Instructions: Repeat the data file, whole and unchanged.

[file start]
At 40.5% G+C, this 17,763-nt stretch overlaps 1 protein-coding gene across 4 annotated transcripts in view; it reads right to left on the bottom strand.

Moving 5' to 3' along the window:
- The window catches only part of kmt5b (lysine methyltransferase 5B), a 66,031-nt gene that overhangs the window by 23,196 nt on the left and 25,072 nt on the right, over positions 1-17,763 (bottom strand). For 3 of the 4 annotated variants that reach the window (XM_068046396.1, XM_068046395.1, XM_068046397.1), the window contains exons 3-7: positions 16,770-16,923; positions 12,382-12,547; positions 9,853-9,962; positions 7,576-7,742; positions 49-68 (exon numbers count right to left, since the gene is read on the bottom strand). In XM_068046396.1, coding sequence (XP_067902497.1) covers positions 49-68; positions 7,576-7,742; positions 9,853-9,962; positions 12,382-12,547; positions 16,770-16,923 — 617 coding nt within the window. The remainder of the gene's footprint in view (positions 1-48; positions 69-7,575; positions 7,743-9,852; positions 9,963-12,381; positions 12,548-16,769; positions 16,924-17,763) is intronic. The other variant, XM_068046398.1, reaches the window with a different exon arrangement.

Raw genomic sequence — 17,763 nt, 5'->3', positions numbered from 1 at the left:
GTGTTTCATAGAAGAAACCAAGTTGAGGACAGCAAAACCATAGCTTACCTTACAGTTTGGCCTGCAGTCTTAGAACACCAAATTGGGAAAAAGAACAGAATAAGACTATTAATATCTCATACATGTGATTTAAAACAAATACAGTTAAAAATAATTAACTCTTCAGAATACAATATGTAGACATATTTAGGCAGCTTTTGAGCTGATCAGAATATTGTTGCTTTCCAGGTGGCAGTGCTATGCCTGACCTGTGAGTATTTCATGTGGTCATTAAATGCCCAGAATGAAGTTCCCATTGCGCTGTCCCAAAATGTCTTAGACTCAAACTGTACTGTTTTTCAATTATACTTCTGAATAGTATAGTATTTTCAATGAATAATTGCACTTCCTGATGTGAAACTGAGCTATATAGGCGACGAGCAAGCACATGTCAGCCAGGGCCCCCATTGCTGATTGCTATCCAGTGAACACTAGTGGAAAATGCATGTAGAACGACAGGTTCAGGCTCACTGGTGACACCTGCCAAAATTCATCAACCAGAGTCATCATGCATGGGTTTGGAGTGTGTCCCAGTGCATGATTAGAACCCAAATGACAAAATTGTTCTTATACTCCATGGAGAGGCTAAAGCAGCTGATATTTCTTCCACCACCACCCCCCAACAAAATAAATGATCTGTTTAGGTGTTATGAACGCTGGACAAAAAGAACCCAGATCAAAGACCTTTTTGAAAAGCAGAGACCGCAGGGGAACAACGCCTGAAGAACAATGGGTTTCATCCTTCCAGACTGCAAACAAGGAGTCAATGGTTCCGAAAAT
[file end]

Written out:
At 40.5% G+C, this 17,763-nt stretch overlaps 1 protein-coding gene across 4 annotated transcripts in view; it reads right to left on the bottom strand.

Moving 5' to 3' along the window:
- The window catches only part of kmt5b (lysine methyltransferase 5B), a 66,031-nt gene that overhangs the window by 23,196 nt on the left and 25,072 nt on the right, over positions 1-17,763 (bottom strand). For 3 of the 4 annotated variants that reach the window (XM_068046396.1, XM_068046395.1, XM_068046397.1), the window contains exons 3-7: positions 16,770-16,923; positions 12,382-12,547; positions 9,853-9,962; positions 7,576-7,742; positions 49-68 (exon numbers count right to left, since the gene is read on the bottom strand). In XM_068046396.1, coding sequence (XP_067902497.1) covers positions 49-68; positions 7,576-7,742; positions 9,853-9,962; positions 12,382-12,547; positions 16,770-16,923 — 617 coding nt within the window. The remainder of the gene's footprint in view (positions 1-48; positions 69-7,575; positions 7,743-9,852; positions 9,963-12,381; positions 12,548-16,769; positions 16,924-17,763) is intronic. The other variant, XM_068046398.1, reaches the window with a different exon arrangement.

Raw genomic sequence — 17,763 nt, 5'->3', positions numbered from 1 at the left:
GTGTTTCATAGAAGAAACCAAGTTGAGGACAGCAAAACCATAGCTTACCTTACAGTTTGGCCTGCAGTCTTAGAACACCAAATTGGGAAAAAGAACAGAATAAGACTATTAATATCTCATACATGTGATTTAAAACAAATACAGTTAAAAATAATTAACTCTTCAGAATACAATATGTAGACATATTTAGGCAGCTTTTGAGCTGATCAGAATATTGTTGCTTTCCAGGTGGCAGTGCTATGCCTGACCTGTGAGTATTTCATGTGGTCATTAAATGCCCAGAATGAAGTTCCCATTGCGCTGTCCCAAAATGTCTTAGACTCAAACTGTACTGTTTTTCAATTATACTTCTGAATAGTATAGTATTTTCAATGAATAATTGCACTTCCTGATGTGAAACTGAGCTATATAGGCGACGAGCAAGCACATGTCAGCCAGGGCCCCCATTGCTGATTGCTATCCAGTGAACACTAGTGGAAAATGCATGTAGAACGACAGGTTCAGGCTCACTGGTGACACCTGCCAAAATTCATCAACCAGAGTCATCATGCATGGGTTTGGAGTGTGTCCCAGTGCATGATTAGAACCCAAATGACAAAATTGTTCTTATACTCCATGGAGAGGCTAAAGCAGCTGATATTTCTTCCACCACCACCCCCCAACAAAATAAATGATCTGTTTAGGTGTTATGAACGCTGGACAAAAAGAACCCAGATCAAAGACCTTTTTGAAAAGCAGAGACCGCAGGGGAACAACGCCTGAAGAACAATGGGTTTCATCCTTCCAGACTGCAAACAAGGAGTCAATGGTTCCGAAAAT